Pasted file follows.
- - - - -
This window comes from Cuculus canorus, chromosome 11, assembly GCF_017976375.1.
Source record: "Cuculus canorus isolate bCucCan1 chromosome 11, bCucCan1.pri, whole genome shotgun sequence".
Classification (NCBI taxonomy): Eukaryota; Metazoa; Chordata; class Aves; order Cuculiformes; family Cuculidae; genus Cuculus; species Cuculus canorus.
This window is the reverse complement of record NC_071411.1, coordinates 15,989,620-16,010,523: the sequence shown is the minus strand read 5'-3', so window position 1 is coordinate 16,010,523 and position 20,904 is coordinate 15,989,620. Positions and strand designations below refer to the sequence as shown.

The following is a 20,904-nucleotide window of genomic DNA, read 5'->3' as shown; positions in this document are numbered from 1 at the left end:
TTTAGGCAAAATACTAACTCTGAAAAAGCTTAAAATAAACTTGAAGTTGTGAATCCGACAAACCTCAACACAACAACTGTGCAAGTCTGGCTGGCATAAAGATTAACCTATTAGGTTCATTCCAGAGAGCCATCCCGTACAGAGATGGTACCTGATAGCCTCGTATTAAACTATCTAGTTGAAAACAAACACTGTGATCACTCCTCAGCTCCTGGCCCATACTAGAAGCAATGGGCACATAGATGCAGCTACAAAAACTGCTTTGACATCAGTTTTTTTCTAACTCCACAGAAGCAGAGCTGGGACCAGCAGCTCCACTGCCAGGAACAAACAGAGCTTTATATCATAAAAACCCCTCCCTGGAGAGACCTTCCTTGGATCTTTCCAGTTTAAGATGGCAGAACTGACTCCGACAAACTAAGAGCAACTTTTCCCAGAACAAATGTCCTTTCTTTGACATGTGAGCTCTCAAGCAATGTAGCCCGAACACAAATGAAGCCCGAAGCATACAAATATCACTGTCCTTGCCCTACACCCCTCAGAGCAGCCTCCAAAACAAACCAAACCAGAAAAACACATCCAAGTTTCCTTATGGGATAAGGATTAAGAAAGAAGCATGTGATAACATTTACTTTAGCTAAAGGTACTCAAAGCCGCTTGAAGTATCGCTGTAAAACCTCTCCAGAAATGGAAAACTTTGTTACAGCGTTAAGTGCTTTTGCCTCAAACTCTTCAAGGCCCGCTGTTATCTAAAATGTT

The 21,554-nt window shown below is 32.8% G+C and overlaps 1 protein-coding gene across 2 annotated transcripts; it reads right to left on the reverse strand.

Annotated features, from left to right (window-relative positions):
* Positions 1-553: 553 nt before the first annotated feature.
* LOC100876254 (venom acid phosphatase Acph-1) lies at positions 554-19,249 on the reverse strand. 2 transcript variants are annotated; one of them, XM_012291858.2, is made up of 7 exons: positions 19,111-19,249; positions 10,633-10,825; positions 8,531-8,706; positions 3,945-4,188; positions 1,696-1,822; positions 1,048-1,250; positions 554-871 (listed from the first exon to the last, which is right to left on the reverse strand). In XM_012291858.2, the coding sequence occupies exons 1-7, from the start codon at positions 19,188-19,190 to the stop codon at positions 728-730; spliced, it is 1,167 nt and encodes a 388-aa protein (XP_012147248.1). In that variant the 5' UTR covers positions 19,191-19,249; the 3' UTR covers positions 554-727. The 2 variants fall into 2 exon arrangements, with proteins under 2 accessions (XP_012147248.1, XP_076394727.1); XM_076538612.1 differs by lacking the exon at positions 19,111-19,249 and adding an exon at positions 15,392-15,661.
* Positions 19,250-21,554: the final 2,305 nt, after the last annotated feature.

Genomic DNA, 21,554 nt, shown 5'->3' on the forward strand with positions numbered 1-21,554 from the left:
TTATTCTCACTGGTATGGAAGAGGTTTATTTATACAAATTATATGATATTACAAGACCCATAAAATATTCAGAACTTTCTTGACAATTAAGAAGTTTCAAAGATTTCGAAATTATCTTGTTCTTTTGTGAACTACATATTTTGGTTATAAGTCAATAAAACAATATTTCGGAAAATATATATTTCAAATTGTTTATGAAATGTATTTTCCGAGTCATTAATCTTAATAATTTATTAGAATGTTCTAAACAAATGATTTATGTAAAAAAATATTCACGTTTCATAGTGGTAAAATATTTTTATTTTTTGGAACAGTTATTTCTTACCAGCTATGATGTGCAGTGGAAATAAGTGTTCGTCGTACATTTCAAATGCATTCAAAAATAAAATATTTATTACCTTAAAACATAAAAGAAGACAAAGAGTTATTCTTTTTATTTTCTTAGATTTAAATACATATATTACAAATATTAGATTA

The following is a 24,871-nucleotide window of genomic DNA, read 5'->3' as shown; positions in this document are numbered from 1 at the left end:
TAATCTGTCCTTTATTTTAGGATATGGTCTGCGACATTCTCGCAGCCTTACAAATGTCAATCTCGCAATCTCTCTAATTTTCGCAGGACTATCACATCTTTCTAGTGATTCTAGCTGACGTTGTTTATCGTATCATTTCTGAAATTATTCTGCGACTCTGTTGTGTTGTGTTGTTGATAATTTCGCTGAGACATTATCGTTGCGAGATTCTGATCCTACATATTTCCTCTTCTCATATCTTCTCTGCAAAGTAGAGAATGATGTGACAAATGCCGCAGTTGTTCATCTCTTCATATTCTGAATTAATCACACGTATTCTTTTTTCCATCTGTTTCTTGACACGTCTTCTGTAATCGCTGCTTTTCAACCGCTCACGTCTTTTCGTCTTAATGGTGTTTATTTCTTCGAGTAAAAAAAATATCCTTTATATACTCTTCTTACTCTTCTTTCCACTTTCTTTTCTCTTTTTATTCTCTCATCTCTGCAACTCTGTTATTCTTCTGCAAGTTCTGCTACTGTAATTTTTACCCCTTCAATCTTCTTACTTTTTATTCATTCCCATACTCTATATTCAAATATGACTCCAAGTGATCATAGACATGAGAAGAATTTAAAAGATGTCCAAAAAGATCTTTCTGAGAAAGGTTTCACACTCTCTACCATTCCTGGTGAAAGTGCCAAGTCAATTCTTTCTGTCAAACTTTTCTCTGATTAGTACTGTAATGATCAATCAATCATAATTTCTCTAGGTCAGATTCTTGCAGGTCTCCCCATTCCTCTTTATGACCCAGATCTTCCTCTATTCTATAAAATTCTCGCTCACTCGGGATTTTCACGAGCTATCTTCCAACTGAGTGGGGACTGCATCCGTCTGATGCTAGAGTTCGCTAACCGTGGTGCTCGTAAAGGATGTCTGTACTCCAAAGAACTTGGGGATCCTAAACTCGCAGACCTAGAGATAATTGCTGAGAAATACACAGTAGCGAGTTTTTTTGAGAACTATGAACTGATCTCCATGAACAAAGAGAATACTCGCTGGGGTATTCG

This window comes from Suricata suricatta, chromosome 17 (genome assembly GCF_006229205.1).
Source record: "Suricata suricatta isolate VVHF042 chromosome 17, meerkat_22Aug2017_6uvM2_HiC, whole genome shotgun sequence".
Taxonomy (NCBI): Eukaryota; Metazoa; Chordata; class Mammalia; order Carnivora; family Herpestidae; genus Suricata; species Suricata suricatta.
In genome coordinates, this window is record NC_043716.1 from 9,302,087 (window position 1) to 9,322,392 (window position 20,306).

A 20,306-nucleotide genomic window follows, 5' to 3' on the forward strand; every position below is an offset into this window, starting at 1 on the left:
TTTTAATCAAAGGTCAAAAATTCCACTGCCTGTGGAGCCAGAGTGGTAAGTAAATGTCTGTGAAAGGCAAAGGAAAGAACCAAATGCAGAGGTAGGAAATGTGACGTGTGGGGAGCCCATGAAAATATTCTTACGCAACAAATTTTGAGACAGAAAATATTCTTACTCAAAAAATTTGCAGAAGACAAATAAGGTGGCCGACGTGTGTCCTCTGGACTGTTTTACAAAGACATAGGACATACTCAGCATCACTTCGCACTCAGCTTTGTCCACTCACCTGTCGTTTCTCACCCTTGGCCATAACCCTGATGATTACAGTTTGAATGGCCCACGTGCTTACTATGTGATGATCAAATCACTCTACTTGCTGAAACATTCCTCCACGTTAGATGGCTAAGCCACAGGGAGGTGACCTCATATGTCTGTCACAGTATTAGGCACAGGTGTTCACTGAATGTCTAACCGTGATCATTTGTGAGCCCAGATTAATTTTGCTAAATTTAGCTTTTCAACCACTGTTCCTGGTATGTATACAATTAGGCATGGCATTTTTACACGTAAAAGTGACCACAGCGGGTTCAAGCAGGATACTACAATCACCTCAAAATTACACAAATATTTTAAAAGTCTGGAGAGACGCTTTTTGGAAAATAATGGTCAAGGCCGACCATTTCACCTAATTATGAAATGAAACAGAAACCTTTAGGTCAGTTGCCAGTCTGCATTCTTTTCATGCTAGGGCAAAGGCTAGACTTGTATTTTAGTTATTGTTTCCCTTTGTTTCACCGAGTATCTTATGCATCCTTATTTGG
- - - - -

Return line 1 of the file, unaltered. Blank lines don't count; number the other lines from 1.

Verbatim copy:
This window comes from Cuculus canorus, chromosome 11, assembly GCF_017976375.1.